The Parent's Nook(n) nook (a sheltered and secluded place)

It's Faster Down Under

Posted on Tuesday July 8, 2014 in Home

After spending some time looking at the website analytics, I noticed two things. First, a lot of our readers are visiting from Australia! Second, the average page load time for those readers is around 15 seconds. Ouch!

I’ve changed the way this blog is distributed so it is now being served from around the world. Whether you’re in North America, Europe or Australia, the response times ought to be a lot better now.

Thanks to everyone for continuing to come back and support our efforts here. There is new content on the way!

Not What I Meant

Posted on Monday April 29, 2013 in Toddlers
Do you want to make crafts today?
What craft do you want to make?
Kraft Dinner!

In Support of the Time Out

Posted on Sunday January 15, 2012 in Parenting

Most parents have heard of the "time out" - a technique for achieving obedience and reducing bad behaviour in your children by separating them from the family group or problem activity for a short period of time. There are people who oppose time outs for children on the basis that "isolation" can harm their overall well-being by making them feel unloved and unwanted. Based upon my own experience I disagree with this assessment.

Like most children, mine are intelligent, curious, playful, good-natured and kind. Also, like most children, mine lack world experience due to their very young age. They don't know what can and can't hurt them; therefore it is my job as a parent to keep them safe while providing them an abundance of opportunity to be independent and explore their environment. It's a tough line to walk but for me the standard is "parent first, friend second".

So I warn them but let them climb the chair knowing that they don't have perfect balance and are going to fall off. I let them fight (just a little, before it gets out of control) so they learn how to resolve conflicts without adult intervention. I gently provide as much guidance as they are willing to accept and then I let them learn from the outcome of their own decisions.

But sometimes a firm hand is needed. That fight gets out of control, or they insist on climbing a less-than-sturdy table, or they're overtired and can't control their screaming and thrashing. At the end of the day my kids aren't yet stable, independent adults - they're just on their way there. Which mean it's time for me to step in and control the situation.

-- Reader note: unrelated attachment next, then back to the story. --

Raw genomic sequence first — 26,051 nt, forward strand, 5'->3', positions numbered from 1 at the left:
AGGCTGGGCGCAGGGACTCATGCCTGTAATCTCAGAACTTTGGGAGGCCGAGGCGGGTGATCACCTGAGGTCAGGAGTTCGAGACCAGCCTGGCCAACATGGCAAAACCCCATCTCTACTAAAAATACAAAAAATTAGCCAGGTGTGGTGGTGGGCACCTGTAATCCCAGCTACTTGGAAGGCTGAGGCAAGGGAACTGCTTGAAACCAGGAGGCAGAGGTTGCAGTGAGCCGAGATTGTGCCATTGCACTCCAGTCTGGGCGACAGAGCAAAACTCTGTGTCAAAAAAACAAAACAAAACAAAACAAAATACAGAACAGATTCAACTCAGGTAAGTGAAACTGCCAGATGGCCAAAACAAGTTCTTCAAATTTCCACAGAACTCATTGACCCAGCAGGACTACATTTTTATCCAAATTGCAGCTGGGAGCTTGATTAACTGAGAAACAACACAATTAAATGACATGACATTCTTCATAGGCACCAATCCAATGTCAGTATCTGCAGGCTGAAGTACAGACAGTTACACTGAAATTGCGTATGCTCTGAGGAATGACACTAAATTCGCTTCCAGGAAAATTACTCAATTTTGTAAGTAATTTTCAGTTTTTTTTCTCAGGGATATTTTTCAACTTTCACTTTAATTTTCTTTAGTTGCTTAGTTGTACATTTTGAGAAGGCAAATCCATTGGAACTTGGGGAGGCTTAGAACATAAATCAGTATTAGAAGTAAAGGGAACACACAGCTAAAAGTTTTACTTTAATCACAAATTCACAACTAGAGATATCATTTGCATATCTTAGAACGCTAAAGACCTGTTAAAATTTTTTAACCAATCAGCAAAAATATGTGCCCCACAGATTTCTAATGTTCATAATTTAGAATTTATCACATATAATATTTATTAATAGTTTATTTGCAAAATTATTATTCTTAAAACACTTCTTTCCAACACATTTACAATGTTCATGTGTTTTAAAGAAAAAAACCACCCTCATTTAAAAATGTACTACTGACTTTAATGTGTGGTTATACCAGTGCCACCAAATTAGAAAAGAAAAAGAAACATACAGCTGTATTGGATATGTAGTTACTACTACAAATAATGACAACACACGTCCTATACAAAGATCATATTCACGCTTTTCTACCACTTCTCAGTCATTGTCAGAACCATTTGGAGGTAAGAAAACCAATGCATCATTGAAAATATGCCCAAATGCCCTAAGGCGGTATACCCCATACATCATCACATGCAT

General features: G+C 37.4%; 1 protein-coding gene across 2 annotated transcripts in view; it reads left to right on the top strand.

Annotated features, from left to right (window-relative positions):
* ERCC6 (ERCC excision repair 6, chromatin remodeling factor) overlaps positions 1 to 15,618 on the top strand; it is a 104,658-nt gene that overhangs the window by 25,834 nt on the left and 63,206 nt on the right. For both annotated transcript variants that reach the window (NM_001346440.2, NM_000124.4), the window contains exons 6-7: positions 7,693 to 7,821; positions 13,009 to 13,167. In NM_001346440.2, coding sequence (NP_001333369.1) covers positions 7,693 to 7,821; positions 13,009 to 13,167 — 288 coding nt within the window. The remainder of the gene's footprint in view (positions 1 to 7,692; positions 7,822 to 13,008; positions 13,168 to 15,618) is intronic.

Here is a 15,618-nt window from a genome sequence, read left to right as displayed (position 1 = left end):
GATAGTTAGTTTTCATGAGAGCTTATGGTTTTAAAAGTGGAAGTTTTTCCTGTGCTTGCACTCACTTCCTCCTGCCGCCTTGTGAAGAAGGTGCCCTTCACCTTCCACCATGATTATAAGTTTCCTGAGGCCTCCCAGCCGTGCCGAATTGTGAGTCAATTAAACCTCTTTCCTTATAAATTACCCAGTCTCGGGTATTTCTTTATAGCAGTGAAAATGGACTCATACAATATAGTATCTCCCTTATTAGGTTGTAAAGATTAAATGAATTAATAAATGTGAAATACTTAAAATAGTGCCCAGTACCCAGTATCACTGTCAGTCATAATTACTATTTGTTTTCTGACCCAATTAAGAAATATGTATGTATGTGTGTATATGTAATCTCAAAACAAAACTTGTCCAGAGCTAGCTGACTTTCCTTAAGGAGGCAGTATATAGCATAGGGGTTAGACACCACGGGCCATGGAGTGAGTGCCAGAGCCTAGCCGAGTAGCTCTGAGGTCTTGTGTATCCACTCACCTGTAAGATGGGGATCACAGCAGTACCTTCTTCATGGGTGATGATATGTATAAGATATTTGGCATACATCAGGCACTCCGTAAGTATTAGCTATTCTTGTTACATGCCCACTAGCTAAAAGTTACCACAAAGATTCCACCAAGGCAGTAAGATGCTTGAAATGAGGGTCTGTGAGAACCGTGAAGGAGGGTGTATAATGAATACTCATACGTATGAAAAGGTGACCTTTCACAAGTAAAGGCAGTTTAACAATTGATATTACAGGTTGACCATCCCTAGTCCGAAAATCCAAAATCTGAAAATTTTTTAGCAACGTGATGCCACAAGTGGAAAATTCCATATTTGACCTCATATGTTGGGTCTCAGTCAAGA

The time out is a terrific tool because it is calm and authoritative without being an outright punishment. When one of my kids loses control of himself, I walk him to the corner of the room - away from toys and out of sight of the television and any distractions - tell him what he did to be put on a time out, and have him sit for 1-2 minutes to calm down.

Since toddlers can sometimes get into tantrums of extreme flailing rage, I stick around to make sure he doesn't hurt himself. The thing to remember is that young children lack the mental capacity to handle their frustrations, and often the only way they can express their frustration is by crying, screaming, and being physically violent. I don't buy into people who say you can "talk it out" in every situation - children sometimes need to be given an opportunity to get their emotions out of their system before any reasonable conversation can take place. This is a major difference between a young child and a grown-up.

After he has been calm for those minutes we hug it out and talk about why we needed to take a time out. What is the underlying cause of this frustration or behaviour? If the conflict was with another child, we can get together and work through how to share, or play nicely, or whatever it was that caused the unwanted behaviour.

I'm finding as my oldest is approaching 4 years old, just warning him of a timeout is enough to have him stop and correct his behaviour, or at least have a conversation about why he is misbehaving. Very often it falls into one of three causes:

  1. Jealous over attention given to a sibling
  2. Being over-tired and in need of rest
  3. A desire to become more independent, therefore testing his boundaries

In all cases it's fine to be understanding, but as parents it is our job to maintain a safe and harmonious household. If the kids refuse to do as they're told, you need to take immediate action to correct that. It may be something as harmless as playing in the living room where you can see them today, rather than in the hallway. But tomorrow, it may be something serious, such as telling them to stay close to you in a parking lot so they don't get hit by a car. If they don't listen to you now, why would they do it in a truly dangerous situation? Answer: They won't.

So be prepared to back up what you say with discipline, and don't ask them to do anything you aren't willing to fight to get them to do because at some point your bluff will be called. That's why I try to be as laid back as possible with my kids and I try to only tell them to do things when I'm really serious about having those things done. It's hard work, but our children rely on us to be strong, consistent, and provide structure.

They're growing up really fast, and I will always be that rock, that pillar of strength for my kids. I'll pick my battles. And I'll enjoy every minute of time I get with them.

What to do When Your Child Eats a Wild Mushroom

Posted on Tuesday January 3, 2012 in Toddlers
Creative Commons License photo credit: Gonmi